The first thing I notice when popping in The Bats new release, Free All The Monsters, is the distinct ‘Dunedin sound’ to which The Bats have been a part of, in their impressive thirty year career to date. Less is more with jingly guitars and loose drumming, summing up the Dunedin Sound perfectly.
The Bats, formed in 1982 in Christchurch have spanned over seven albums, including three EP’s and countless international tours, making them a much respected part of New Zealand’s music legacy.
Kicking off with ‘Long Hall’s’ vocalist/guitarists; Robert Scott and Kaye Woodward have a sweet harmony which gels perfectly, no doubt down to a fine art after all these years of making music together along with Bassist, Paul Ken and Malcolm Grant, drums.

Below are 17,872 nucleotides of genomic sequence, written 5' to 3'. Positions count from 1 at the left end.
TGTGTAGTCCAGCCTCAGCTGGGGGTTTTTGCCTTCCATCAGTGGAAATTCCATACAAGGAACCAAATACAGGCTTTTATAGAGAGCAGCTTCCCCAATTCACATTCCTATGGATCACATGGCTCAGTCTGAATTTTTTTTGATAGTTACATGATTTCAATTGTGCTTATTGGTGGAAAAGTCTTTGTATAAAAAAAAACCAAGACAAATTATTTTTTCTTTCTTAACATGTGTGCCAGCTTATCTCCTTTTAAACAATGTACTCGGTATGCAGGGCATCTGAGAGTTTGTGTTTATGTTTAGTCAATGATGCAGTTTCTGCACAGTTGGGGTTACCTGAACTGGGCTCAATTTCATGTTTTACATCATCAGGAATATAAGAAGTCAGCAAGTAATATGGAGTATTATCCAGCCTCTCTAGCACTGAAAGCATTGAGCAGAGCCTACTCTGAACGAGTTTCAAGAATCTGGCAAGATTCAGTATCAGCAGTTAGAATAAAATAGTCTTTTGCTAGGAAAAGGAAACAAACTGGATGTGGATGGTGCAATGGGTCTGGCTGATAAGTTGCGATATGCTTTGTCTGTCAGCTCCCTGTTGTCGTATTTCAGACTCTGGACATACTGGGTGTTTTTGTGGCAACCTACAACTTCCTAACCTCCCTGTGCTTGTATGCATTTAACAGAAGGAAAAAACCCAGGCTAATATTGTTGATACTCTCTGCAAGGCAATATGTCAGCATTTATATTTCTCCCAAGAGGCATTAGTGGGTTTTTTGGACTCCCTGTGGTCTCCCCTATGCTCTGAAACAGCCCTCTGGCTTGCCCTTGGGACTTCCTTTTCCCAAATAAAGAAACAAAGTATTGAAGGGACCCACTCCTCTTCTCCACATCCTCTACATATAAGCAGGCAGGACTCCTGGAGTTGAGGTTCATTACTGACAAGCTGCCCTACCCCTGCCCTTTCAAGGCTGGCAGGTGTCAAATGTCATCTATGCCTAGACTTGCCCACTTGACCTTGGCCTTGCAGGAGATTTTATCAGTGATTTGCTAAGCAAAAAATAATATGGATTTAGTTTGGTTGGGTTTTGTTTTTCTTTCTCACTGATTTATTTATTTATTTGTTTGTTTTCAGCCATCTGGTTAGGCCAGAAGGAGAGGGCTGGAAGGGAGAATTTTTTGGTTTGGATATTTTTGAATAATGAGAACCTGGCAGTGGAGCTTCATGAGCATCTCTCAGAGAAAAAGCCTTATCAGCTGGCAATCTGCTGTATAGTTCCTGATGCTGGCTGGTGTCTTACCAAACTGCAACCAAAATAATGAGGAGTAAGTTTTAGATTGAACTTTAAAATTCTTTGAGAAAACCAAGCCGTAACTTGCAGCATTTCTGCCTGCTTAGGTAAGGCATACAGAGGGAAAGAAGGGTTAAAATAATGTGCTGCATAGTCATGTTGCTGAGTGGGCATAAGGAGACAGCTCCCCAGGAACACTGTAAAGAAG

A very mellow, soft vocal style flows through the whole album, with an unmistakable 80’s sound to it, despite being the 21st century. Indie overtones come out more on some tracks, such as ‘Simpletons’ a cute short number, while ‘Fingers of Dawn’ have a quirky feel to it, with some nice mellow guitar solos ringing out to set the pace, and harmonising vocal style.
If you’re a fan of a bit of old school Kiwi indie pop rock, you should add Free the Monsters to your collection, an impressive album, still keeping with a sound that is still known and loved by all today.
Early in the 1980's, Robert Scott was playing with The Clean and sharing a flat in Christchurch with Kaye Woodward. Robert taught Kaye some of his songs and also played once or twice with Paul Kean (ex Toy Love bassist) in 'Thanks To Llamas'.
The 3 played together a couple of times at parties as The Percy Taiwan Band until they got together with Malcolm Grant (The Bilders) on drums. With this line-up they decided on the name The Bats and played their first gig at the Empire in Dunedin on New Years' Eve 1982.
They still have the same line-up after being together for 20 years.